What Made Holland, Holland: An Historical Overview
Robert P. Swierenga, lecture for Holland Historical Society, Holland, MI, January 8, 2013
“It was the untiring energy of a man inspired by a great vision that made the Dutch colonization of Michigan a reality” (quote in Hope Milestone, 1930).
“Some men are dead before they die; others live on long after they are gone.”
Egbert Winters, dedication speech for the opening of Van Raalte Memorial Hall on the Hope College campus (Anchor, Oct. 1903).
Every city is unique. Its character is shaped by its history and the culture of its people. Origins, institutions, economic life, social capital, demographics, and a host of other factors determine its development.
Holland’s founding as a haven for religious dissidents fleeing poverty, religious discrimination, and social opprobrium in the Netherlands, shaped its character.
The original colonists were all Seceders from the state church, which made them a minority of one percent in the homeland. Yet this one percent put its mark on Holland for a century or more. The pioneers were religious and social conservatives of the strictest sort, and their leader, Rev. Albertus Van Raalte, gave voice and direction to this mentality. His vision made Holland the city that it is. Van Raalte lived on, so to speak, long after he was gone.
That’s why I titled my book Van Raalte’s Vision, because his ideals, goals, and purposes shaped Holland until at least the 1960s. What he would say about the city that Holland has become since then is pure speculation. He would undoubtedly be proud of Hope College and applaud the renewal of Pillar Church in 2012 as a joint CRC-RCA. He must have turned over in his grave at the division in 1882.
The city that Van Raalte had in mind in 1847, I think, was a place like Ommen in the province of Overijssel where he had served a small Seceder church for eight years. When I was in Ommen a little over a year ago for the Van Raalte Bicentennial Conference, I was struck by the similarity of the area to West Michigan. Ommen is a traditional Dutch village, with several churches and schools and a few small manufacturing plants, one of which he co-owned with his brother-in-law. Ommen lay along the Vecht River, which drained a watershed of woodlands and meadows and emptied into the Zuijder Zee and then into the North Sea. Today the city is hardly the size of Zeeland. It is connected to larger markets by good roads, notably the provincial capital of Zwolle about fifteen miles distant.
Everything centered around the church. The Seceders emigrated for freedom of worship and the entire enterprise was religiously directed. Van Raalte and his brother-in-law Anthony Brummelkamp saw emigration as a remedy for his hurting followers. They formed at Arnhem the “Society of Christians for Dutch Emigration to the United States of North America” to oversee the colonization. Their colony was clearly to be a place for Christians.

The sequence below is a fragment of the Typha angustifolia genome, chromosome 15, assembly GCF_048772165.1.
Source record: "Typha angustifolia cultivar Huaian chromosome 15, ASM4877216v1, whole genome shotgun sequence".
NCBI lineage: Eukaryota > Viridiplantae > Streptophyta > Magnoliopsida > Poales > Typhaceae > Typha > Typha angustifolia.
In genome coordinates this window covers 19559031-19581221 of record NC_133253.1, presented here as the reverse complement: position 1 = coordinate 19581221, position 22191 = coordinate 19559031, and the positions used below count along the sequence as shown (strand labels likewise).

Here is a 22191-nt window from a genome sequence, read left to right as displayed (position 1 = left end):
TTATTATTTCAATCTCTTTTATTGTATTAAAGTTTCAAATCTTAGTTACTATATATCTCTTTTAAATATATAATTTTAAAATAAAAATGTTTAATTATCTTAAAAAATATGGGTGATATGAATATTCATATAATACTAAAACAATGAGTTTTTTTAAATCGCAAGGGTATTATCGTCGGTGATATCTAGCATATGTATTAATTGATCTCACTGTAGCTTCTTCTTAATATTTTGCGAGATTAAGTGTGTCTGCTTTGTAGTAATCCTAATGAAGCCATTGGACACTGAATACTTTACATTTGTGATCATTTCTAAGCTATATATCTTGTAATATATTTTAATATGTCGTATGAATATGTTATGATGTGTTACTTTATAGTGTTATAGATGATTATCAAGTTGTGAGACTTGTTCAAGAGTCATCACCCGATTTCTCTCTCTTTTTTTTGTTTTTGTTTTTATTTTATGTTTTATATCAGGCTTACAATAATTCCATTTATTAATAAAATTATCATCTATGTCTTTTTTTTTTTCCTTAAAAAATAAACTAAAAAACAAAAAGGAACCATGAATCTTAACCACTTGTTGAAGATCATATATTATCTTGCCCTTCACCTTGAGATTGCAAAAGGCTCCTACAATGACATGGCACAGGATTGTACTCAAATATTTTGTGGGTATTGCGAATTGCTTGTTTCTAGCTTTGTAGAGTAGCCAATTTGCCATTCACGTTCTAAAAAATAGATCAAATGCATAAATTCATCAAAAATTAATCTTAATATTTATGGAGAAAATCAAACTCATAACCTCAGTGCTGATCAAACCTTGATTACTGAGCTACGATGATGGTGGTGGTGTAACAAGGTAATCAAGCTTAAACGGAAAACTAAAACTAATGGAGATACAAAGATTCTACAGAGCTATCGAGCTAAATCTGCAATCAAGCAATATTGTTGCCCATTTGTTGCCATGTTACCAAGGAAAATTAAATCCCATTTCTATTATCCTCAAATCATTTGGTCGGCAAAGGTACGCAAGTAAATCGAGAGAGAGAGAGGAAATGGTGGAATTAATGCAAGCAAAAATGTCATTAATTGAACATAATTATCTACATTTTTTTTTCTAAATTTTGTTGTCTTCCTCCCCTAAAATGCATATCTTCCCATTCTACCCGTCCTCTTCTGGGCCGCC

Holland has always been known as a city of churches. Every neighborhood had one within walking distance, actually two, since Reformed and Christian Reformed churches often stood within shouting distance from one another. The rhythms of life revolved around worship services, catechetical instruction, and church societies.
For this reason, Van Raalte could affirm in the darkest days of 1847 when some thought the entire enterprise might fail: “My work cannot be in vain, because I have built in faith.”
Seceders wanted Christian schools and Van Raalte especially had a heart for them. Educational freedom was the second most important reason for emigrating. Only four years after coming to the Black River frontier, in 1851, Van Raalte founded the Pioneer School. It evolved in 1857 into the Holland Academy and in 1866 into Hope College and in 1884 Western Theological Seminary. These institutions provided secondary and professional education in the classical tradition for preachers and teachers, but they did not serve elementary-age children.
Van Raalte also chaired the district school board for ten years and his followers supported public education from the start. But Van Raalte also saw a place for Christian schools.
In 1854 he had the Classis of Holland adopt his resolution calling for parochial schools. “It is the judgment of the assembly that the churches ought to take care that their children are taught in schools where they are brought under definitely Christian influence, and that consequently, wherever there is overwhelming (italics added) influence of unbelief and superstition, it is emphatically a duty to establish congregational schools.”
In Kalamazoo, Grand Rapids, Muskegon, and Grand Haven, all cities with a diverse religious and cultural milieu, public schools were already overwhelmingly secular. Reformed congregation in those cities founded parochial schools, aided by denominational funding. But in the Holland colony, the early public schools were essentially Christian schools, and parents did not feel as threatened.
In Holland the public school and Pioneer School shared the same teachers and building until 1856, and Van Raalte served as president of both boards. But that year the two schools were separated, and Van Raalte urged his consistory to establish a parochial school, with instruction in the Dutch language, the Bible, and the Heidelberg Catechism. The study of the Dutch language was necessary because the Reformed faith was wrapped in that language. Otherwise the youth might be drawn to Methodism, the predominant American religion of the day.
Van Raalte’s parochial school began in 1857, housed in a small building built on Tenth Street in back of the church. To the dominie’s great disappointment, the school never enjoyed the congregation's full commitment. Members rather built bigger barns and frame houses to replace their drafty log cabins. Van Raalte was chagrined at the “blameworthy lukewarm attitude” of his parishioners for a “godly education.” The school limped along until 1862, when the consistory voted to close it.